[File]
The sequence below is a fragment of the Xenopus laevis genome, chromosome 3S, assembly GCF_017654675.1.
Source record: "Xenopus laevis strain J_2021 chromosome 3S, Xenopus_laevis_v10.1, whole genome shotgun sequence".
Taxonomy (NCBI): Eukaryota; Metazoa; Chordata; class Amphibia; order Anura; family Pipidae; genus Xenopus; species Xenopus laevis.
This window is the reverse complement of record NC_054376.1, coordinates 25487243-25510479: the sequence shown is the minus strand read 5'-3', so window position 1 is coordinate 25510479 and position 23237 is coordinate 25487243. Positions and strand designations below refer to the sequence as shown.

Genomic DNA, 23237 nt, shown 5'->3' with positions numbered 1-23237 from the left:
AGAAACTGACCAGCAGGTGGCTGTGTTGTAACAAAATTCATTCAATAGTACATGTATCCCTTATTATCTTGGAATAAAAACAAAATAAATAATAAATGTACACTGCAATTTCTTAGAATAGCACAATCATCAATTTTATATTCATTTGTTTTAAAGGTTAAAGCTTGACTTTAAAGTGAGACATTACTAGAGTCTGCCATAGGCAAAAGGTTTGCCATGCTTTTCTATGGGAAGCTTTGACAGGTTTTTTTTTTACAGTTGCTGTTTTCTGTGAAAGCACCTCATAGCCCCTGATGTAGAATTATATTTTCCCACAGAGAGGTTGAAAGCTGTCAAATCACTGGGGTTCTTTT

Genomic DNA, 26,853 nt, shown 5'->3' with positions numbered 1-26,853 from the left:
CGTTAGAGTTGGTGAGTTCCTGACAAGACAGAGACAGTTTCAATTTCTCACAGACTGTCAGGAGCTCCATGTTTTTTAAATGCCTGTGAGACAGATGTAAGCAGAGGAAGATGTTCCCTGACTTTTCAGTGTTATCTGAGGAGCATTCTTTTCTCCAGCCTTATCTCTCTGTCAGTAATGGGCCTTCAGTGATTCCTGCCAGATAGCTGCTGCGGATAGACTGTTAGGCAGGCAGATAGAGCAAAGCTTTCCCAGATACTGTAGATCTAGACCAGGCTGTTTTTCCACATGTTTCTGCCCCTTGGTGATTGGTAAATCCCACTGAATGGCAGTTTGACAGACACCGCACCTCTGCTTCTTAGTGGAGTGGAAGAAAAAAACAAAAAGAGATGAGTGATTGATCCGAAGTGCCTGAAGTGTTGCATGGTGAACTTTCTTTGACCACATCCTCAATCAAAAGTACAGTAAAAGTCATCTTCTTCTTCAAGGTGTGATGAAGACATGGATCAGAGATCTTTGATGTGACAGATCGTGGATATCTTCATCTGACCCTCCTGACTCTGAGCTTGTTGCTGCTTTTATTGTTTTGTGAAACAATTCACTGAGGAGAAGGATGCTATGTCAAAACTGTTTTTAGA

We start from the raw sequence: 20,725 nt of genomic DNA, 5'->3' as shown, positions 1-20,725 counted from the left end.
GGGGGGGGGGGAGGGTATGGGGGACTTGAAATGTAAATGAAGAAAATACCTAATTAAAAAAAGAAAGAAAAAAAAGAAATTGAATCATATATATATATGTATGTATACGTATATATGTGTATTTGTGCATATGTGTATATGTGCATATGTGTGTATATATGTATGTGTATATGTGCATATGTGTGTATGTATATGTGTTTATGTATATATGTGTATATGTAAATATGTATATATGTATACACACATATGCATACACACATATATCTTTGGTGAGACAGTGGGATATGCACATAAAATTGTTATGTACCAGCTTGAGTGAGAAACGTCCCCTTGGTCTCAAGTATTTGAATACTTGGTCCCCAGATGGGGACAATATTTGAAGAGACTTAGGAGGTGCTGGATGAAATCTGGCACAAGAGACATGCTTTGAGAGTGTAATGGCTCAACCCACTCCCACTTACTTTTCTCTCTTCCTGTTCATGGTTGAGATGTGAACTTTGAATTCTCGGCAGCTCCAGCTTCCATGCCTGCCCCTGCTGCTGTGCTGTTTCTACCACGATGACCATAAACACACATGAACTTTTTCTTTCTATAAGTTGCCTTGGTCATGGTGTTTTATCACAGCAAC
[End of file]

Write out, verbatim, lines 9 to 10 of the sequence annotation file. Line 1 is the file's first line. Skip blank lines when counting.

We start from the raw sequence: 20,725 nt of genomic DNA, 5'->3' as shown, positions 1-20,725 counted from the left end.
GGGGGGGGGGGAGGGTATGGGGGACTTGAAATGTAAATGAAGAAAATACCTAATTAAAAAAAGAAAGAAAAAAAAGAAATTGAATCATATATATATATGTATGTATACGTATATATGTGTATTTGTGCATATGTGTATATGTGCATATGTGTGTATATATGTATGTGTATATGTGCATATGTGTGTATGTATATGTGTTTATGTATATATGTGTATATGTAAATATGTATATATGTATACACACATATGCATACACACATATATCTTTGGTGAGACAGTGGGATATGCACATAAAATTGTTATGTACCAGCTTGAGTGAGAAACGTCCCCTTGGTCTCAAGTATTTGAATACTTGGTCCCCAGATGGGGACAATATTTGAAGAGACTTAGGAGGTGCTGGATGAAATCTGGCACAAGAGACATGCTTTGAGAGTGTAATGGCTCAACCCACTCCCACTTACTTTTCTCTCTTCCTGTTCATGGTTGAGATGTGAACTTTGAATTCTCGGCAGCTCCAGCTTCCATGCCTGCCCCTGCTGCTGTGCTGTTTCTACCACGATGACCATAAACACACATGAACTTTTTCTTTCTATAAGTTGCCTTGGTCATGGTGTTTTATCACAGCAAC